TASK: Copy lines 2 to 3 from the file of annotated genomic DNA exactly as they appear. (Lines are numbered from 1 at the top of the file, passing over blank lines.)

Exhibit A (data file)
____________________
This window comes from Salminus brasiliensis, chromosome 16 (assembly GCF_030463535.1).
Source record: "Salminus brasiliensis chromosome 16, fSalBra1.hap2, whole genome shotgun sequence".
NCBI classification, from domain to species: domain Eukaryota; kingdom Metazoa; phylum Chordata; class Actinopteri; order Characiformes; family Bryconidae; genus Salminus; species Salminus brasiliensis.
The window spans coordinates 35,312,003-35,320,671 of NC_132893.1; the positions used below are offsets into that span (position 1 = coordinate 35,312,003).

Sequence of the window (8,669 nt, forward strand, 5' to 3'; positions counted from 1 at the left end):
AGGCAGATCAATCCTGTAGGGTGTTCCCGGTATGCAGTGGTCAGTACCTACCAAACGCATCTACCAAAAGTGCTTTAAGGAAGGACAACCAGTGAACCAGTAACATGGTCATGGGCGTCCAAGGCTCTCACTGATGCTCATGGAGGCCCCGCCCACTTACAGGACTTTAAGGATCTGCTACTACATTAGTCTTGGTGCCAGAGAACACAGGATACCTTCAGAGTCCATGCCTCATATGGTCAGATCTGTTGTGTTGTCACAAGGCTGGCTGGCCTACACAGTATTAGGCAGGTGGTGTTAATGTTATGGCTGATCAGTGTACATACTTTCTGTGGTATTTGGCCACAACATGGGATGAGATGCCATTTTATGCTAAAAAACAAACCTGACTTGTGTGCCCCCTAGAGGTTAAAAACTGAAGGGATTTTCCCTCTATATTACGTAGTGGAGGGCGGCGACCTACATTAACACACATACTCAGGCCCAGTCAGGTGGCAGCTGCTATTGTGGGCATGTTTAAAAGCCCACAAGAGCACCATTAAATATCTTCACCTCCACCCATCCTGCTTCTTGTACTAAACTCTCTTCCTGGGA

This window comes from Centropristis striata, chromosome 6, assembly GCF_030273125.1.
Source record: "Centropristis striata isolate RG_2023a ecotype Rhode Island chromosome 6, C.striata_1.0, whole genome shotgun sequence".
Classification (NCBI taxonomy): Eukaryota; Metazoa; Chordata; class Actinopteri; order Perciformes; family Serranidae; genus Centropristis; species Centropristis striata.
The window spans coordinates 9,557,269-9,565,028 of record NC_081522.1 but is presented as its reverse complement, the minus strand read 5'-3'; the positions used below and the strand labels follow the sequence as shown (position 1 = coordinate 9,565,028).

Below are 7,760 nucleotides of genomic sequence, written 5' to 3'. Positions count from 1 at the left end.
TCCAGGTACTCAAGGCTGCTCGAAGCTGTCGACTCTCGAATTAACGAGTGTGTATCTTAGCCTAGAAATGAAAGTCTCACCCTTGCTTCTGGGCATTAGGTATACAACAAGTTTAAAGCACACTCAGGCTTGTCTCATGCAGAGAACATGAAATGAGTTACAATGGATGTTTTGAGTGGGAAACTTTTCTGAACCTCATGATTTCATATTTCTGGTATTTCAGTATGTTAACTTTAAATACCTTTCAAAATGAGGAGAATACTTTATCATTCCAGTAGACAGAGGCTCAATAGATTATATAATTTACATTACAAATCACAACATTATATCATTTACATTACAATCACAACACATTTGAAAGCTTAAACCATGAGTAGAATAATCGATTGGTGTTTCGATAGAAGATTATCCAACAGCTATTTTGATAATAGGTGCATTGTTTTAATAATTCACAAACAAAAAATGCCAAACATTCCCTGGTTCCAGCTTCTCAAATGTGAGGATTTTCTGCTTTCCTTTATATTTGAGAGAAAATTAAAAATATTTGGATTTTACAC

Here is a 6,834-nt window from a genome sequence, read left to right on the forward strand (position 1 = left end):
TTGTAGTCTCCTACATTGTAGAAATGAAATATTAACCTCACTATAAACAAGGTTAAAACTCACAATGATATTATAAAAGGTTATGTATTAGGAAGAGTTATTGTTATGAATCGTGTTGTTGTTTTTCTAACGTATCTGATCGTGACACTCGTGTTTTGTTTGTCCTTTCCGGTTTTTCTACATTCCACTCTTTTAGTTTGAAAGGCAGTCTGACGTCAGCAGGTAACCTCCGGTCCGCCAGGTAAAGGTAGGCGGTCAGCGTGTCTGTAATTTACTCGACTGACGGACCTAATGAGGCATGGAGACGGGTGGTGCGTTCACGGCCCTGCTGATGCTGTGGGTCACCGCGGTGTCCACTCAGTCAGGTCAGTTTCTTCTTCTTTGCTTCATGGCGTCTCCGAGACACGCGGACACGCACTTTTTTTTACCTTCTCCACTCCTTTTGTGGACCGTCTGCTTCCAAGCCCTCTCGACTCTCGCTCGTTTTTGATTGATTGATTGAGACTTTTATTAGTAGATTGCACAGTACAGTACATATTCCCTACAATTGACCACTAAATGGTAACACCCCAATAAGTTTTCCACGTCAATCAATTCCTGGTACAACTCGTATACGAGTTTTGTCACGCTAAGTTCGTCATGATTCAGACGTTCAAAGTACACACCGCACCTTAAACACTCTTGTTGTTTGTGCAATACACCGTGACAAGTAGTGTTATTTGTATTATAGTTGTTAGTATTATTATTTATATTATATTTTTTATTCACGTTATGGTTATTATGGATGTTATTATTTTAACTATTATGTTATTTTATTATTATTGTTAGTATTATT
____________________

Source record: "Salminus brasiliensis chromosome 16, fSalBra1.hap2, whole genome shotgun sequence".
NCBI classification, from domain to species: domain Eukaryota; kingdom Metazoa; phylum Chordata; class Actinopteri; order Characiformes; family Bryconidae; genus Salminus; species Salminus brasiliensis.